Lasker - Life Outside of Chess



Academic activities 1894-1918

Despite his superb playing results, chess was not Lasker's only interest. His parents recognized his intellectual talents, especially for mathematics, and sent the adolescent Emanuel to study in Berlin (where he found he also had a talent for chess). Lasker gained his abitur (high school graduation certificate) at Landsberg an der Warthe, now a Polish town named Gorzow Wielkopolski but then part of Prussia. He then studied mathematics and philosophy at the universities in Berlin, Göttingen and Heidelberg.

In 1895 Lasker published two mathematical articles in NatureOn the advice of David Hilbert he registered for doctoral studies at Erlangen during 1900-1902. In 1901 he presented his doctoral thesis Über Reihen auf der Convergenzgrenze("On Series at Convergence Boundaries") at Erlangen and in the same year it was published by the Royal Society. He was awarded a doctorate in mathematics in 1902. His most significant mathematical article, in 1905, published a theorem of which Emmy Noether developed a more generalized form that is now regarded as of fundamental importance to modern algebra and algebraic geometry.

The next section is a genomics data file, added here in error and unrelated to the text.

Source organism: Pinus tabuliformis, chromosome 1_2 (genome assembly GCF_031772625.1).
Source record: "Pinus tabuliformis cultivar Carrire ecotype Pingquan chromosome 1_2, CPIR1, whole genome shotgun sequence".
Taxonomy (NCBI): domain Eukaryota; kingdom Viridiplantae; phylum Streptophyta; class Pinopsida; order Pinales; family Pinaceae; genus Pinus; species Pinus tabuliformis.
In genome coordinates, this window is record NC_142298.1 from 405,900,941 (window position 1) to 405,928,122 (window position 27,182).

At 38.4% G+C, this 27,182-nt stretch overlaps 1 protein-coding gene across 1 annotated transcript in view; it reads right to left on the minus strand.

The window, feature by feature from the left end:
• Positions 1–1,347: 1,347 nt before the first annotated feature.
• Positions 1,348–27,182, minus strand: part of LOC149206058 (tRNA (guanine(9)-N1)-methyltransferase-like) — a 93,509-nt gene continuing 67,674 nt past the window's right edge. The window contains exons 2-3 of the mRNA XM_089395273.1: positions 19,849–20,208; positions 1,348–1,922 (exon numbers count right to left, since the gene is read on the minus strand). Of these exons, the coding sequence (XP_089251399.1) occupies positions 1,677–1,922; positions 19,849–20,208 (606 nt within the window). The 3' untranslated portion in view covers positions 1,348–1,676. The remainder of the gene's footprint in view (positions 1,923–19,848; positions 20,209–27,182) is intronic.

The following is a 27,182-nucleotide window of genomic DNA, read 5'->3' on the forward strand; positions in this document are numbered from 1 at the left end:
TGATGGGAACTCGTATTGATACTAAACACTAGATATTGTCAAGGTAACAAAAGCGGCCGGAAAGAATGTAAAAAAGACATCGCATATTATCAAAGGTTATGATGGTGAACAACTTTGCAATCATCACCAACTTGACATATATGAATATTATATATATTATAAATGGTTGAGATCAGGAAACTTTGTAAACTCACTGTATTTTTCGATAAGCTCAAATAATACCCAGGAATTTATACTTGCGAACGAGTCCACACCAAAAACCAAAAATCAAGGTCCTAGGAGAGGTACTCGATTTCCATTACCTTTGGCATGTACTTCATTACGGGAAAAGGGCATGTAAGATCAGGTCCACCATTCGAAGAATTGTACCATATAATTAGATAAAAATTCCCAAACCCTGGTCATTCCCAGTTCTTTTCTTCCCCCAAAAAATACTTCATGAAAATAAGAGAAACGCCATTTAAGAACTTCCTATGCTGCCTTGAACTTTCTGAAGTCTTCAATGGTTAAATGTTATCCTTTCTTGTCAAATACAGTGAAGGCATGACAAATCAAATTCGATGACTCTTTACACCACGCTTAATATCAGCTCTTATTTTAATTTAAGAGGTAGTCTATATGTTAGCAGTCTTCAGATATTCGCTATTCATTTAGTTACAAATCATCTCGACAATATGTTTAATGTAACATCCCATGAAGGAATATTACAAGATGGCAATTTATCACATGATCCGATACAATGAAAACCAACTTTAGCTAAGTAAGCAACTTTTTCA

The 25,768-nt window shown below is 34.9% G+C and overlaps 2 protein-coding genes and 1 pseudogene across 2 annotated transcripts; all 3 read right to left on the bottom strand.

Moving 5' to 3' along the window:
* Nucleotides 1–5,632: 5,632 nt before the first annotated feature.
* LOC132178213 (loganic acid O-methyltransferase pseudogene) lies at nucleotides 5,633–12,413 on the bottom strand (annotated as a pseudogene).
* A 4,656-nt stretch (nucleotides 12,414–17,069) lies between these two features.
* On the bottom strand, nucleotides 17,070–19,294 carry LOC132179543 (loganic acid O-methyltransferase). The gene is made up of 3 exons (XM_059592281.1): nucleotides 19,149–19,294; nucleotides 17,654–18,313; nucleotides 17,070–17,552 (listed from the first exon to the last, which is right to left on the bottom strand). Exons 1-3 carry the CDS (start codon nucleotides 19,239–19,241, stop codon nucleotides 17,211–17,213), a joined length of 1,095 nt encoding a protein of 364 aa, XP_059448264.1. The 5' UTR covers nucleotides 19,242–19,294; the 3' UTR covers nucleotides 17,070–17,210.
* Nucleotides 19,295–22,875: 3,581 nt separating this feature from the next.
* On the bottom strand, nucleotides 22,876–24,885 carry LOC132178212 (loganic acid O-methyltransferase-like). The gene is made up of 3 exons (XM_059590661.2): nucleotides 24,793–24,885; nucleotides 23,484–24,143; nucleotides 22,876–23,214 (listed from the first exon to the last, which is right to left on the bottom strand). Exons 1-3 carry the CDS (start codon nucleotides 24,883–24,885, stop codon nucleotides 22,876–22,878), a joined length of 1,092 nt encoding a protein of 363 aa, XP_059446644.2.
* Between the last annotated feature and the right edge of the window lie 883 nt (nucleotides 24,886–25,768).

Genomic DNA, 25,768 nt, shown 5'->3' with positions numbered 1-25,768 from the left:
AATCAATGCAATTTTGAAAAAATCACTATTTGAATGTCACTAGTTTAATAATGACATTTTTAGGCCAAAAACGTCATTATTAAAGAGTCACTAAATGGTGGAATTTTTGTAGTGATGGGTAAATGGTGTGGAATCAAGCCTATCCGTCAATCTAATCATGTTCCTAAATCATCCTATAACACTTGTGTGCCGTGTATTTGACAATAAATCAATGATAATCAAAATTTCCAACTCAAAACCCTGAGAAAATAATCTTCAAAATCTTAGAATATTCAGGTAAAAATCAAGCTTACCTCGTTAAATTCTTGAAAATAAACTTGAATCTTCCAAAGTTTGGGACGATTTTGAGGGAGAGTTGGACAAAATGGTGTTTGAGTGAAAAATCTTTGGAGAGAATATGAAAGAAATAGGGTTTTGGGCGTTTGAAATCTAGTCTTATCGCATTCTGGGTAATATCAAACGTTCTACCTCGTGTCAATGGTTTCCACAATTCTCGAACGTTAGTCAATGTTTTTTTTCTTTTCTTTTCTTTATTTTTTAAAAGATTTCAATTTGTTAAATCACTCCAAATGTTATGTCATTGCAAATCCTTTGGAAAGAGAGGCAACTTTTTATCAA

Lasker held short-term positions as a mathematics lecturer at: Tulane University in New Orleans, Louisiana (1893); and Victoria University in Manchester, England (1901; Victoria University was one of the "parents" of the current University of Manchester). However he was unable to secure a longer-term position, and pursued his scholarly interests independently.

In 1906 Lasker published a booklet titled Kampf (Struggle), in which he attempted to create a general theory of all competitive activities, including chess, business and war; this later had some influence on von Neumann's work on game theory. He produced two other books which are generally categorized as philosophy, Das Begreifen der Welt (Comprehending the World; 1913) and Die Philosophie des Unvollendbar (The Philosophy of the Unattainable; 1918).